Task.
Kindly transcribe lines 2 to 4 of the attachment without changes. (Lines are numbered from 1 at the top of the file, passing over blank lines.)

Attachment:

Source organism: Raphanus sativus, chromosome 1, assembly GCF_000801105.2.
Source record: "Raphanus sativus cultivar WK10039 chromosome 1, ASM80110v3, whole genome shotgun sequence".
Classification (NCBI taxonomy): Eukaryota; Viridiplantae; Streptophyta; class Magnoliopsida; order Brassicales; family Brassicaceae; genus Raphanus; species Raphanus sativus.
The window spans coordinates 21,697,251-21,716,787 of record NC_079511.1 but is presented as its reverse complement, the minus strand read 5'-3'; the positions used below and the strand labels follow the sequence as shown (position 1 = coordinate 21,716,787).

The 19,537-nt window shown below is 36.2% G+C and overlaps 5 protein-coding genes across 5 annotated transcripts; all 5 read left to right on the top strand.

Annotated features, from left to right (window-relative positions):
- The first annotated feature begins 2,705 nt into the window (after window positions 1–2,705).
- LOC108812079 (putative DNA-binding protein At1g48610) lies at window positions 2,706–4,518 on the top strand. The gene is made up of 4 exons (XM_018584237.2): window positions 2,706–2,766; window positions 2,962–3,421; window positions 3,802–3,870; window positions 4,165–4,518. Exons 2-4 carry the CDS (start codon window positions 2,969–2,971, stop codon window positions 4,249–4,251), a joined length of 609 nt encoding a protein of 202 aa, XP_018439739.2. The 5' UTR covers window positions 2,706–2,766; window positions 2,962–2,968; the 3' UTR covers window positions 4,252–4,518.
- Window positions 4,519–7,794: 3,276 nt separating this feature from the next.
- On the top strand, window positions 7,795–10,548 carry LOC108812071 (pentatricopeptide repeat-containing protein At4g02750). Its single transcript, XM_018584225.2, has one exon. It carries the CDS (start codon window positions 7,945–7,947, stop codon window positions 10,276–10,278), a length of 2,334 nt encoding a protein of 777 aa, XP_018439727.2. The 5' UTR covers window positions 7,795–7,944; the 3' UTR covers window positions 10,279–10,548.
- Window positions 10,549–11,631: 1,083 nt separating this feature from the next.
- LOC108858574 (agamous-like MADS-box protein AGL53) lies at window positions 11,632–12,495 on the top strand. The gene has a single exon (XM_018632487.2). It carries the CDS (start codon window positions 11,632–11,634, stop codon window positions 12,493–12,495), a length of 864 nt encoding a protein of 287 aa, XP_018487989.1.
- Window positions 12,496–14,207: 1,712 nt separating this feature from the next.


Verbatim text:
Source record: "Raphanus sativus cultivar WK10039 chromosome 1, ASM80110v3, whole genome shotgun sequence".
Classification (NCBI taxonomy): Eukaryota; Viridiplantae; Streptophyta; class Magnoliopsida; order Brassicales; family Brassicaceae; genus Raphanus; species Raphanus sativus.
The window spans coordinates 21,697,251-21,716,787 of record NC_079511.1 but is presented as its reverse complement, the minus strand read 5'-3'; the positions used below and the strand labels follow the sequence as shown (position 1 = coordinate 21,716,787).